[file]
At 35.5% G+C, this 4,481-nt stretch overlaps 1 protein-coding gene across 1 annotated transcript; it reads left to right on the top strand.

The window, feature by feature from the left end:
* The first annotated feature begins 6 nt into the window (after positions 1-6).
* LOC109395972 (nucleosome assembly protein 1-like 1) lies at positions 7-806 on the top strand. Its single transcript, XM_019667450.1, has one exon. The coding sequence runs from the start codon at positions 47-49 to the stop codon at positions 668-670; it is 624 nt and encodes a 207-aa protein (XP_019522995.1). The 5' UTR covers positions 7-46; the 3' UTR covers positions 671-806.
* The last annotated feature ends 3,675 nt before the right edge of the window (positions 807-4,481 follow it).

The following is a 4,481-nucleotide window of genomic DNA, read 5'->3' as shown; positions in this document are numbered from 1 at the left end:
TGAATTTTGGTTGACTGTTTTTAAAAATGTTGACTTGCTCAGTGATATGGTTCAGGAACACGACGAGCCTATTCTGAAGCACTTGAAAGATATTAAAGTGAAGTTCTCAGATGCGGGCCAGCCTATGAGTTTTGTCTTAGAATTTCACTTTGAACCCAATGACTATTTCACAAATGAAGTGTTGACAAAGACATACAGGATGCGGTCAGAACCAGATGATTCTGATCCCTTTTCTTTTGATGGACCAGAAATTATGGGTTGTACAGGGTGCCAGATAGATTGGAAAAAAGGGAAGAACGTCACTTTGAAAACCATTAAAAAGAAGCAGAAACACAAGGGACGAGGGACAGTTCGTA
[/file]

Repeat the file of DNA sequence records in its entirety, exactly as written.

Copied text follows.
At 35.5% G+C, this 4,481-nt stretch overlaps 1 protein-coding gene across 1 annotated transcript; it reads left to right on the top strand.

The window, feature by feature from the left end:
* The first annotated feature begins 6 nt into the window (after positions 1-6).
* LOC109395972 (nucleosome assembly protein 1-like 1) lies at positions 7-806 on the top strand. Its single transcript, XM_019667450.1, has one exon. The coding sequence runs from the start codon at positions 47-49 to the stop codon at positions 668-670; it is 624 nt and encodes a 207-aa protein (XP_019522995.1). The 5' UTR covers positions 7-46; the 3' UTR covers positions 671-806.
* The last annotated feature ends 3,675 nt before the right edge of the window (positions 807-4,481 follow it).

The following is a 4,481-nucleotide window of genomic DNA, read 5'->3' as shown; positions in this document are numbered from 1 at the left end:
TGAATTTTGGTTGACTGTTTTTAAAAATGTTGACTTGCTCAGTGATATGGTTCAGGAACACGACGAGCCTATTCTGAAGCACTTGAAAGATATTAAAGTGAAGTTCTCAGATGCGGGCCAGCCTATGAGTTTTGTCTTAGAATTTCACTTTGAACCCAATGACTATTTCACAAATGAAGTGTTGACAAAGACATACAGGATGCGGTCAGAACCAGATGATTCTGATCCCTTTTCTTTTGATGGACCAGAAATTATGGGTTGTACAGGGTGCCAGATAGATTGGAAAAAAGGGAAGAACGTCACTTTGAAAACCATTAAAAAGAAGCAGAAACACAAGGGACGAGGGACAGTTCGTA